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Theme: Abolish War on the Planet and the Poor
Hosted by VFP Chapter 099 Western North Carolina on July 23rd -27th 2014
The University of North Carolina at Asheville
all videos by Dan Shea
Dan Shea tells a personal story of how Agent Orange affected his life and took his son Casey and introduces an Agent Orange Facebook Page for other survivors to tell their stories and keep informed https://www.facebook.com/
Paul Cox giving update overview of our work, legislation & AO hotspots remediation clean up work being done. Paul is a Vietnam veteran and a founder of VFP chapter 69 in San Francisco. He has been working on Agent Orange since 2005 with the Vietnam Agent Orange Relief & Responsibility Campaign (VAORRC), a VFP National Campaign. He has been back to Vietnam thrice in recent years to investigate the lingering, disturbing effects of AO on the Vietnamese people and the environment. Susan Schnall: AO Workshop (2) VFP Convention July 2014 Susan Schnall served as a Navy nurse during the Vietnam conflict, caring for returning soldiers and marines at Oak Knoll Naval Hospital. She was tried and convicted by a general court martial for anti-war activities in 1969. She been working with the VAORRC for the past several years and has vistied Viet Nam several times. Two years ago she brought a delegation of science/public health professionals to meet with families affected by the U.S. use of Agent Orange/Dioxin during the conflict and to survey the diozin contaminated land and remediation efforts. Susan is vice president of the NYC chapter of VFP. Chuck Searcy: AO Workshop (3) Community Base Rehabilitation Chuck Searcy enlisted in the U.S. Army in 1966 & served in the 519th Military Intelligence Battalion in Saigon 1967-1968. He has been living and working in Vietnam since January 1995, currently as International Advisor for Project RENEW, a mine action program in Quang Tri Province to clean up cluster bombs, landmines and other unexploded ordnance remaining along the DMZ. Q & A Discussion: AO Workshop (4)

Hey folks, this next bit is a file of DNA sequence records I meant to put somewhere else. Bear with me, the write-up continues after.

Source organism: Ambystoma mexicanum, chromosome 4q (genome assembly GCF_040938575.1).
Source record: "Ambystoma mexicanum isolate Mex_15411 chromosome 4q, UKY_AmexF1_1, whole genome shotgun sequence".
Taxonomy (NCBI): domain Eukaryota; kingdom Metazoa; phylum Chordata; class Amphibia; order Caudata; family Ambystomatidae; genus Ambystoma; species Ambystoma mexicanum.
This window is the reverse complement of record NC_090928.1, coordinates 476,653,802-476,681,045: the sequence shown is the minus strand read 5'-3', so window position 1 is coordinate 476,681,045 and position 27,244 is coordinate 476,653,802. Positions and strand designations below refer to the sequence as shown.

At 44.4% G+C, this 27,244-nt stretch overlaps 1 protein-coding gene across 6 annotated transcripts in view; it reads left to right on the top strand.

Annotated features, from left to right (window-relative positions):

Paul Cox giving update overview of our work, legislation & AO hotspots remediation clean up work being done. Paul is a Vietnam veteran and a founder of VFP chapter 69 in San Francisco. He has been working on Agent Orange since 2005 with the Vietnam Agent Orange Relief & Responsibility Campaign (VAORRC), a VFP National Campaign. He has been back to Vietnam thrice in recent years to investigate the lingering, disturbing effects of AO on the Vietnamese people and the environment.
Susan Schnall: AO Workshop (2) VFP Convention July 2014